May is Melanoma/Skin Cancer Detection and Awareness Month. May is a great time to talk about skin cancer because the weather is getting warmer and the hot days of summer are rapidly approaching. Many of us are planning to spend more time outdoors, will visit the beach or are headed out on vacation.
According to the Center For Disease Control (CDC), skin cancer is the most common form of cancer in the United States. There are many types of skin cancer, but the three most common types are: Squamous Cell Cancer, Basal Cell Cancer and Melanoma. Squamous Cell Cancer is the most common skin cancer in African Americans, followed by Basal Cell Cancer as the second most common skin cancer in African Americans. Melanoma is the third most common type of skin cancer among all racial groups but it is the deadliest form of skin cancer. The CDC provides skin cancer statistics on the incidence rates of melanomas only (and not of the other types of skin cancer).
Per the CDC, in 2012 the incidence rates by Race and Ethnicity of melanoma was as followed:
Among women, white women had the highest rate of getting melanoma of the skin, followed by American Indian/Alaska Native, Hispanic, Asian/Pacific Islander and Black women. Among men, white men had the highest rate of getting melanoma of the skin, followed by American Indian/Alaska Native, Hispanic, Asian/Pacific Islander and black men.
Per the CDC, in 2012 the death rates by Race and Ethnicity of melanoma was as followed:
Among women, white women were more likely to die of melanoma of the skin than any other group, followed by Hispanic, Asian/Pacific Islander and Black women. Among men, white men were more likely to die of melanoma of the skin than any other group, followed by Hispanic, and Black and Asian/Pacific Islander men(tied).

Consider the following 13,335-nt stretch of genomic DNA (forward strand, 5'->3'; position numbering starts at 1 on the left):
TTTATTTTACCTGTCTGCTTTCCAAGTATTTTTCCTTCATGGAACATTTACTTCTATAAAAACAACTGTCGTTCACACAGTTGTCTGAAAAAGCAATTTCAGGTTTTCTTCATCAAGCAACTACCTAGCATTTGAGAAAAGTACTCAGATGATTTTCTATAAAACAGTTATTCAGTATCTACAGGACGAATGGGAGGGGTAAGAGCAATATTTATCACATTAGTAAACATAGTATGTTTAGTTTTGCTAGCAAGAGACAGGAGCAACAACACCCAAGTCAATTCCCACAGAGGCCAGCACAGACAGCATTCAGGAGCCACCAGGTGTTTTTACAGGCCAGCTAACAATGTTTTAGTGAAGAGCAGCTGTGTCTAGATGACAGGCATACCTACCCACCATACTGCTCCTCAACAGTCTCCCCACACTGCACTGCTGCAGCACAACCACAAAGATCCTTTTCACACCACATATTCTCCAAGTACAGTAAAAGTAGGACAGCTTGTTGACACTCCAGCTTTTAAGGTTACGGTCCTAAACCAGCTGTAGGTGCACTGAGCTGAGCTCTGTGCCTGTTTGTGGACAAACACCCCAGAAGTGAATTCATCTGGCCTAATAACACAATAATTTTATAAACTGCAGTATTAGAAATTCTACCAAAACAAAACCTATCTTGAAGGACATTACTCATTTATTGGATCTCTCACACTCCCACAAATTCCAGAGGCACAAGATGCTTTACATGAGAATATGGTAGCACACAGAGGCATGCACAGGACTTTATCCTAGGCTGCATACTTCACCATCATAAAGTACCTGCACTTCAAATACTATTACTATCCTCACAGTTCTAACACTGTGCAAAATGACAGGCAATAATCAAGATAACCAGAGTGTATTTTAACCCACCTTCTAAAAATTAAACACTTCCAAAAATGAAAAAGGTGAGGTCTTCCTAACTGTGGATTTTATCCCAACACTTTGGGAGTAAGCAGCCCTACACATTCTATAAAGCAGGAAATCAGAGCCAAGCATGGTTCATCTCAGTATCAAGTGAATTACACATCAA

When should you see a physician about a mole/spot/growth
- Not all moles/spots/growths on the skin are cancerous. But there are warning signs that should prompt a visit with your physician right away. Know the ABCDEs of Melanoma–Asymmetry, Border, Color, Diameter and Evolving. Visit skincancer.org to learn more about the ABCDEs of Melanoma.
- If a spot, growth or mole is new and it causes you concern, you should visit your physician and have it evaluated.
- Skin cancers are thought typically to occur in sun exposed areas, such as the face and arms, but in African Americans skin cancers such as melanoma are likely to be found in the mouth, palms of the hands, soles of the feet and under the nails. Skin cancer can present in any area of the body, so do not dismiss discolorations, growths or spots in areas such as the anus, genitals, feet, hands or nails.
Tips to protect your skin:
It only takes 15 minutes for the sun’s ultraviolet rays (UV) to damage unprotected skin. UV rays are also present on cool and cloudy days, meaning you need protection year round.
- Purchase a sunscreen with UV-A and UV-B protection
- Purchase a sunscreen with a Sun Protection Factor (SPF) of 30 or higher. SPF reflects the sun’s rays, keeping them from burning your skin.
- Apply an adequate amount of sunscreen all over your body with forgetting ears, feet and the back of the neck.
- Sunscreen quickly wears off, so reapply it every two hours.
- Do not rely on sunscreen alone. Also consider wearing lip balm with a SPF of 30 or higher, a hat with wide brim and wrap-around sun glasses.
- Seek shade whenever possible.
- Avoid tanning beds. The UV rays from tanning beds are just as dangerous as the UV rays from the sun.
- Examine your skin for changes.
People of color are not immune to skin cancer. Although people of color are less likely to have skin cancer, they are more likely to die from skin cancer because of a delay in detection. As with all cancers, early detection and prompt treatment is critical for long term survival. Be mindful and diligent and practice preventive skin care.